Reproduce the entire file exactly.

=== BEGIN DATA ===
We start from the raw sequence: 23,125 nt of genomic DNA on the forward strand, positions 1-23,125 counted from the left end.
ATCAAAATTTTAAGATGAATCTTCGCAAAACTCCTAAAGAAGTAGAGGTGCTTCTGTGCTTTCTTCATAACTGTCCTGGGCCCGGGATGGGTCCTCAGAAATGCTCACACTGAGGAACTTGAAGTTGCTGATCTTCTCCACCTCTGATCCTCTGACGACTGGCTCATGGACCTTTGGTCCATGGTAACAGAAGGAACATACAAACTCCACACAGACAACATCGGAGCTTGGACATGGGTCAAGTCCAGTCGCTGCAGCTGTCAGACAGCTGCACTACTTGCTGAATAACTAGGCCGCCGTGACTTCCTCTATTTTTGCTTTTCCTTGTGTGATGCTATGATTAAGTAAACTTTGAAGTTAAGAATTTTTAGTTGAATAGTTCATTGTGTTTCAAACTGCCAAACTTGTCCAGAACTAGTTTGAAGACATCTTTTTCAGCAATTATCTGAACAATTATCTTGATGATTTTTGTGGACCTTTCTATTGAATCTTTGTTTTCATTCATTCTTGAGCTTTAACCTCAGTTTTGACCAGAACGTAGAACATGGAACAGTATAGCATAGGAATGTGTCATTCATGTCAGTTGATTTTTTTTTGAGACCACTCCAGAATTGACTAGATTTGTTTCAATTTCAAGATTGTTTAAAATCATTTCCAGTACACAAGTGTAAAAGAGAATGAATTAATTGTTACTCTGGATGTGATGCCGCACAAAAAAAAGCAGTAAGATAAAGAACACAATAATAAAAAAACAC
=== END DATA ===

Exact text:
We start from the raw sequence: 23,125 nt of genomic DNA on the forward strand, positions 1-23,125 counted from the left end.
ATCAAAATTTTAAGATGAATCTTCGCAAAACTCCTAAAGAAGTAGAGGTGCTTCTGTGCTTTCTTCATAACTGTCCTGGGCCCGGGATGGGTCCTCAGAAATGCTCACACTGAGGAACTTGAAGTTGCTGATCTTCTCCACCTCTGATCCTCTGACGACTGGCTCATGGACCTTTGGTCCATGGTAACAGAAGGAACATACAAACTCCACACAGACAACATCGGAGCTTGGACATGGGTCAAGTCCAGTCGCTGCAGCTGTCAGACAGCTGCACTACTTGCTGAATAACTAGGCCGCCGTGACTTCCTCTATTTTTGCTTTTCCTTGTGTGATGCTATGATTAAGTAAACTTTGAAGTTAAGAATTTTTAGTTGAATAGTTCATTGTGTTTCAAACTGCCAAACTTGTCCAGAACTAGTTTGAAGACATCTTTTTCAGCAATTATCTGAACAATTATCTTGATGATTTTTGTGGACCTTTCTATTGAATCTTTGTTTTCATTCATTCTTGAGCTTTAACCTCAGTTTTGACCAGAACGTAGAACATGGAACAGTATAGCATAGGAATGTGTCATTCATGTCAGTTGATTTTTTTTTGAGACCACTCCAGAATTGACTAGATTTGTTTCAATTTCAAGATTGTTTAAAATCATTTCCAGTACACAAGTGTAAAAGAGAATGAATTAATTGTTACTCTGGATGTGATGCCGCACAAAAAAAAGCAGTAAGATAAAGAACACAATAATAAAAAAACAC